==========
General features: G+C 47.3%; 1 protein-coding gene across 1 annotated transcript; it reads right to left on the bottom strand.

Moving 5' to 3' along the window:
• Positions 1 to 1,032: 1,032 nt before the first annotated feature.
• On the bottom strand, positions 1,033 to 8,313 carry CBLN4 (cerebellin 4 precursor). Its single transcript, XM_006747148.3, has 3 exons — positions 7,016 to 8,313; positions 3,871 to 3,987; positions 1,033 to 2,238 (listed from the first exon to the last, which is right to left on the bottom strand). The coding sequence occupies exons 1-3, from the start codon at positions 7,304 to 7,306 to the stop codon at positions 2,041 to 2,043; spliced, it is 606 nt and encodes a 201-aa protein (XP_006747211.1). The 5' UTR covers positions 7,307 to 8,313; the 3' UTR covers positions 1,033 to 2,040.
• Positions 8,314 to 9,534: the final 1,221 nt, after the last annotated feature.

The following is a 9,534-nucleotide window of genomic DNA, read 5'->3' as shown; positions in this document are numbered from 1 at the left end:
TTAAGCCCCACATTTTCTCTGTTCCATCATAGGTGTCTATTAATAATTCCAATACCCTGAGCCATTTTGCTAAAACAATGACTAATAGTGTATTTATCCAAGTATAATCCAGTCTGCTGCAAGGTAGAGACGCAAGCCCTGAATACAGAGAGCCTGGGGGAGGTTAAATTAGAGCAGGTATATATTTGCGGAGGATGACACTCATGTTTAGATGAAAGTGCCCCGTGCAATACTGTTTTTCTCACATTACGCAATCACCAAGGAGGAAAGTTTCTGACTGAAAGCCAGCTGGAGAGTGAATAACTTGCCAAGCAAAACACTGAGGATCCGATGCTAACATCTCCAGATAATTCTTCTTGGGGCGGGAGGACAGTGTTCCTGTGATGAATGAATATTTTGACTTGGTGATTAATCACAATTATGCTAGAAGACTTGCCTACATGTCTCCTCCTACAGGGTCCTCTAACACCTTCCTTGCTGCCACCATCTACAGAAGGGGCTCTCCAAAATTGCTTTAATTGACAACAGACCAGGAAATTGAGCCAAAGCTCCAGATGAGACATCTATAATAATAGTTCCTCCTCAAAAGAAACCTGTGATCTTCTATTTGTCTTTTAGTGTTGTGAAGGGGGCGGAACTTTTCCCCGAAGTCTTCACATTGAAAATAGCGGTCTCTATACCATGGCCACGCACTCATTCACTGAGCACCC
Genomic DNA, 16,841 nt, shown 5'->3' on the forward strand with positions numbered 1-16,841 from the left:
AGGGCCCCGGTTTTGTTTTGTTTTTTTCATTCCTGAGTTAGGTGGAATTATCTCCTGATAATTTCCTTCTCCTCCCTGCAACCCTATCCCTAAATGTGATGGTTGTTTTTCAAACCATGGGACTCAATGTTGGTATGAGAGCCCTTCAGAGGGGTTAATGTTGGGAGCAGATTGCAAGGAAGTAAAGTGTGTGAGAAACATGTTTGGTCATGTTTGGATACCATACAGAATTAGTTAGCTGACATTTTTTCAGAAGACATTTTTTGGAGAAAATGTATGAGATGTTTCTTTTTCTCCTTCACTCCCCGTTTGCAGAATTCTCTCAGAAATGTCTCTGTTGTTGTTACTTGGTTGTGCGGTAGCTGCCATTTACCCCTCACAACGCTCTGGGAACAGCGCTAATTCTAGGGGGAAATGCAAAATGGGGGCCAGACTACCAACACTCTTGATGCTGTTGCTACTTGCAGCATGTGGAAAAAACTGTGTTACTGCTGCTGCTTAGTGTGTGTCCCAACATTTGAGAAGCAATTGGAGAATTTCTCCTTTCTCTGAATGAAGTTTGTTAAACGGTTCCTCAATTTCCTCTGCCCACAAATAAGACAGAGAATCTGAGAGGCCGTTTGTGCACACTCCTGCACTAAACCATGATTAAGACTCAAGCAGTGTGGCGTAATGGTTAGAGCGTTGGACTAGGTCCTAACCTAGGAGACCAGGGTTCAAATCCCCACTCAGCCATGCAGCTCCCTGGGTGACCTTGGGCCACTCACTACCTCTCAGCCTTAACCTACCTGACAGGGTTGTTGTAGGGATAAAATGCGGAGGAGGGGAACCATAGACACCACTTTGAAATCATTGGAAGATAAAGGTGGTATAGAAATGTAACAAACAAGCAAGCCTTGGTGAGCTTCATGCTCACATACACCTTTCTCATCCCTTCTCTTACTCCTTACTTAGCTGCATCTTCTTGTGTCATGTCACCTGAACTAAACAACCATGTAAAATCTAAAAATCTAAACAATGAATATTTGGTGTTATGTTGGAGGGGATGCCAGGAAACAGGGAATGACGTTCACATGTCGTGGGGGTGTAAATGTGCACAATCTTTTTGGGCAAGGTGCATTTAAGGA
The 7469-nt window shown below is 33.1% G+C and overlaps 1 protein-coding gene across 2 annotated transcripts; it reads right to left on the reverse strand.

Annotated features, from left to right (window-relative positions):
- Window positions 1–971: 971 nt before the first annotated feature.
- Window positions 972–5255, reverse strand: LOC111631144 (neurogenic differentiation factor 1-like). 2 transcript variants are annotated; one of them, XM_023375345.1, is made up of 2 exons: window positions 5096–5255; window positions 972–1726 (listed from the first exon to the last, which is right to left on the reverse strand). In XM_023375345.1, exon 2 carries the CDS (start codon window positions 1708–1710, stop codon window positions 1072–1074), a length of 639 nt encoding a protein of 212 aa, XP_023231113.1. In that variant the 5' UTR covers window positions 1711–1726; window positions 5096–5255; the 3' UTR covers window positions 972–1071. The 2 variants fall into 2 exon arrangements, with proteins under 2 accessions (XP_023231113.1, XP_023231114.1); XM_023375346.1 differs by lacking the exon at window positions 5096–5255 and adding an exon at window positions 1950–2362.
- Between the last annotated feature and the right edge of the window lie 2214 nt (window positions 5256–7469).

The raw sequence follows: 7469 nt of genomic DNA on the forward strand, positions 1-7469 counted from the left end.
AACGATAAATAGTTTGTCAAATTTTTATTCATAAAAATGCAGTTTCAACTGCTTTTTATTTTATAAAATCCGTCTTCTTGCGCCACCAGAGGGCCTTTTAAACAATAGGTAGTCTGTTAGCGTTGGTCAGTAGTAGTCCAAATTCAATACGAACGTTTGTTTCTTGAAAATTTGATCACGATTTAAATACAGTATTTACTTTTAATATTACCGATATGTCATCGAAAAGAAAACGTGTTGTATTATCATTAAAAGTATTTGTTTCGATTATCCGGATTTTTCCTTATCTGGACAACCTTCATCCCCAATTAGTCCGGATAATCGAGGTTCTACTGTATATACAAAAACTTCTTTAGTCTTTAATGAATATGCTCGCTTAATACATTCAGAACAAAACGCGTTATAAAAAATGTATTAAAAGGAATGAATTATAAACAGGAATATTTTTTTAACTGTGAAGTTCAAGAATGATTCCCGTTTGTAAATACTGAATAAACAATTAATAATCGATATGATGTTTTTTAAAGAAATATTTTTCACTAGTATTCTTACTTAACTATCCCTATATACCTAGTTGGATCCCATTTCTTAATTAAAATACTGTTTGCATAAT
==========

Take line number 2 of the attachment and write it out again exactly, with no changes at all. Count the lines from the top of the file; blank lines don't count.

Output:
Moving 5' to 3' along the window: